December 4, 2014
“Tropical Nature”, written by Adrian Forsyth and Ken Miyata, is about the many different organisms and ecological life that inhabits the rainforests in Central and South America. A thourough, yet simple guide of the tropical ecosystem, “Tropical Nature” exemplifies the beauty and mystery hidden within the jungle.
The observations made by the primary author, Adrian Forsythe, about the different plants and animals they studied were very precise. One such example is when the author explains the relationship between tropical plants and ants and elaborates on the cost-benefits of the relationship: “Tropical plants benefit from the presence of ants, at least from the presence of insectivorous ants. Patrolling ants glean the foliage, picking up and eating the eggs and larvae of voracious herbivores.”(108) Besides recording observations of the different connections between the plants and animals, he also examined the way different organisms survived the brutal environment. In chapter elleven, “Artful Guises”, the author describes several different methods which a number of tropical species use to avoid predators: “Superb sticklike phasmids and geometrid caterpillars go so far as to duplicate the bud scars and bark texture of the twigs on which they feed and hide. Katydids that live in the wettest forests…make no effort to blend in with their surroundings. Instead, they resemble something every bird knows and ignores-a bird dropping.” (127)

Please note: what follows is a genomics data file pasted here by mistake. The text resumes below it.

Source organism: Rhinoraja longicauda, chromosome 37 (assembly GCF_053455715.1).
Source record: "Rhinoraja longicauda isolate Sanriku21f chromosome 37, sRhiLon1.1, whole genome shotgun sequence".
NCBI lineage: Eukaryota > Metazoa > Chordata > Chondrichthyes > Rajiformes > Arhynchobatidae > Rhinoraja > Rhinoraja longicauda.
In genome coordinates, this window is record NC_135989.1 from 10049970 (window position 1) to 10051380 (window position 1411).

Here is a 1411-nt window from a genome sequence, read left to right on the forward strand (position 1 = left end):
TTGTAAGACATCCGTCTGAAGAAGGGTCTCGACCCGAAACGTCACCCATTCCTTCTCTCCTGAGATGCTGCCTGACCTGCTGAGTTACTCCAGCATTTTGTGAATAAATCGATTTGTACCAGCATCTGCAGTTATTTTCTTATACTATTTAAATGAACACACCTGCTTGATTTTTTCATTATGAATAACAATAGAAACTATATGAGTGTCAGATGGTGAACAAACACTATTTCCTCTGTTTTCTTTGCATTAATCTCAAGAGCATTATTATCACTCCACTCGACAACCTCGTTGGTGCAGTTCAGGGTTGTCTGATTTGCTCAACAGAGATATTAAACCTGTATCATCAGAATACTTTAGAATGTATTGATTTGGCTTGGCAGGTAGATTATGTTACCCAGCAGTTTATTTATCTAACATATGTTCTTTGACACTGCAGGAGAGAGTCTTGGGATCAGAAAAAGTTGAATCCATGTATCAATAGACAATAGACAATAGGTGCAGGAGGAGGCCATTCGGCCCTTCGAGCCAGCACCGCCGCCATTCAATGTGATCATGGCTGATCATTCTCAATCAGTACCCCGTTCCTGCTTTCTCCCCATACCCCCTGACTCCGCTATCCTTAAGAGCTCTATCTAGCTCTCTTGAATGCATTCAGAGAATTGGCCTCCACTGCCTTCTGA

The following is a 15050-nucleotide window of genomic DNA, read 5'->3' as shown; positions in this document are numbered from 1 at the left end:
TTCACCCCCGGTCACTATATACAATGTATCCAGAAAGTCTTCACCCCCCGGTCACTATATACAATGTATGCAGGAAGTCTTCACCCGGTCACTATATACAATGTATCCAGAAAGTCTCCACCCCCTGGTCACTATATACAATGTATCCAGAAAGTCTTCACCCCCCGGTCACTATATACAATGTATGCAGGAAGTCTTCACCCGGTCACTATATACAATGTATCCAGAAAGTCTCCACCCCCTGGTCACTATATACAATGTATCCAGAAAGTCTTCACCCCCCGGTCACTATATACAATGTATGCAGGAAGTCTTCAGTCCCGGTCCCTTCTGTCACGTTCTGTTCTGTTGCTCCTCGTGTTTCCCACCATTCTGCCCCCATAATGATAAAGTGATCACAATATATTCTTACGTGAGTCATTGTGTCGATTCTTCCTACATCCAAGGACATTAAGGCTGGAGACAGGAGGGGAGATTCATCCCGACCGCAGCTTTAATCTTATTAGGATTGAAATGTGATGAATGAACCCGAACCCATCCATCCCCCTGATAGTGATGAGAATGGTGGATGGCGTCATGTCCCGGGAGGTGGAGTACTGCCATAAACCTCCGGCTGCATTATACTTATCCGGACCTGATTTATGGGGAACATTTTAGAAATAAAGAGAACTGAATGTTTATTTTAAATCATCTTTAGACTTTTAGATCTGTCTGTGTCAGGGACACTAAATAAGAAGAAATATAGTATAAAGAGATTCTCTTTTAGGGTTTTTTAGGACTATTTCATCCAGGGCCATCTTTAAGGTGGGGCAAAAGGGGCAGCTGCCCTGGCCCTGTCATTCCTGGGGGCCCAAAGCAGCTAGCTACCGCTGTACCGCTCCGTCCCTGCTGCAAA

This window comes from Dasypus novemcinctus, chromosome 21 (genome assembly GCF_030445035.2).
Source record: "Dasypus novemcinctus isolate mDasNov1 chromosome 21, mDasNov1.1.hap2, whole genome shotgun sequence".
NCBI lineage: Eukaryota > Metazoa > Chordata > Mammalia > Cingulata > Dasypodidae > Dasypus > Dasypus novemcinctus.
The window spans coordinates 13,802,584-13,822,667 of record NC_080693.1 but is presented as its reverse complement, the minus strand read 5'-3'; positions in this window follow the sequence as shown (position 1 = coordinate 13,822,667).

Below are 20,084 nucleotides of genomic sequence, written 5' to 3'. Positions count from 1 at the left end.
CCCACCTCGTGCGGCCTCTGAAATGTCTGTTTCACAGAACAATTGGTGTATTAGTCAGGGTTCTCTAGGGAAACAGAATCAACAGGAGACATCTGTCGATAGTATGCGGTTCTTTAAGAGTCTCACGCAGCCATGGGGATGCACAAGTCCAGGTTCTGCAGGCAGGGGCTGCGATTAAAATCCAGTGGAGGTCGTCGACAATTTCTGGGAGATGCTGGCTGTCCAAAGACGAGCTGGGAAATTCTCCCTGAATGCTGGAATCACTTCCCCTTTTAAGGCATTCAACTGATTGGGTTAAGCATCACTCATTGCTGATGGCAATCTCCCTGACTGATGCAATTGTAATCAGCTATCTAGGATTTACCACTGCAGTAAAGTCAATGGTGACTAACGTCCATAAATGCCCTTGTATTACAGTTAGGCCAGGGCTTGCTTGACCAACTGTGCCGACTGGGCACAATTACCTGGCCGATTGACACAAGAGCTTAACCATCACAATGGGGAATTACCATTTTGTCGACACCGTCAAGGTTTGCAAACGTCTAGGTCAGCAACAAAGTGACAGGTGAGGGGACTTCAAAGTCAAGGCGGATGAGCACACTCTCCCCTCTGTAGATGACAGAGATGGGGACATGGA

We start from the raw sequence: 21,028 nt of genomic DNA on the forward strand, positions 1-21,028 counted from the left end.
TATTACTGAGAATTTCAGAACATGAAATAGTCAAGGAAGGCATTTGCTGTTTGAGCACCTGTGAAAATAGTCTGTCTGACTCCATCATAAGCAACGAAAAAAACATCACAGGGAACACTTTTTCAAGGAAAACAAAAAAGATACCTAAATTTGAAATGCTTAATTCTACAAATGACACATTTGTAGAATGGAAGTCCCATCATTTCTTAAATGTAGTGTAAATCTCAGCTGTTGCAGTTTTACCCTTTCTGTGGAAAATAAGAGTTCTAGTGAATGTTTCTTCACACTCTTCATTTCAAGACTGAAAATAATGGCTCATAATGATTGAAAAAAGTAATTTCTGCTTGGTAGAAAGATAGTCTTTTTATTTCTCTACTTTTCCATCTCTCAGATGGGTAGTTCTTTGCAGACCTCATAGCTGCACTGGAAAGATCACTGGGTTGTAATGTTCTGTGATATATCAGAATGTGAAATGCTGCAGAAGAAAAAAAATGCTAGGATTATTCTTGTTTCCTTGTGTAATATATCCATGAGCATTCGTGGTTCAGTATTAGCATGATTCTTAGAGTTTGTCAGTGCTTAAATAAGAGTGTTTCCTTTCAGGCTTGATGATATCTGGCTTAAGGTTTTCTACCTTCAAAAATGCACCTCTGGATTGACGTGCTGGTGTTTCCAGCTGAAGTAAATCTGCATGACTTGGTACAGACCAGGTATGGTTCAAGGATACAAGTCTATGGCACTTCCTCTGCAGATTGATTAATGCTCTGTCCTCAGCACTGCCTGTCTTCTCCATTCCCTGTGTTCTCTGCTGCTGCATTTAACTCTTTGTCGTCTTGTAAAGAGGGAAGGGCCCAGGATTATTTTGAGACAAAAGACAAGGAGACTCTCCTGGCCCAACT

The author takes a very curious and somewhat careless approach to the envrionment he is studying. Although he is aware of the possible dangers the rainforests of South America have to offer, he still needs to push forward to continue his research. He has had several dangerous encounters during his explorations. Some were imaginary, like when he thought that he had come directly across the path of a black caiman: “I reached a point where the creek deepened and slowed…shuffling through waist-deep water. I looked down to see if the water was getting any deeper, and there not three feet in front of me, glowing out of a deep pool, was a pair of bright orange eyes. There was no place to run, and I couldn’t move quickly in any case because I was waist-deep in the stream. When I looked back into the pool after reaching the safety of land, I discovered…that the glowing eyes were not those of a caiman but a large, succulent, freshwater prawn of the genus Macrobrachium.” (189) Then there was the time that he endured the effects of venom caused by a tropical ant that crawled through his clothes as he was collecting moths: “I felt something drop down the neck of my shirt and scurry across my shoulder…It drove its stinger into my neck and shoulder flesh four times in rapid order, and each sting felt as if a red hot spike was being driven in. My field of vision went red and I felt woozy. The shouts and nervous laughter of my companion felt far away. After an hour of burning, blinding pain I was left with a sore back and lymph nodes in my armpit so swollen that I couldn’t move my arm without pain for the next two days.” (108)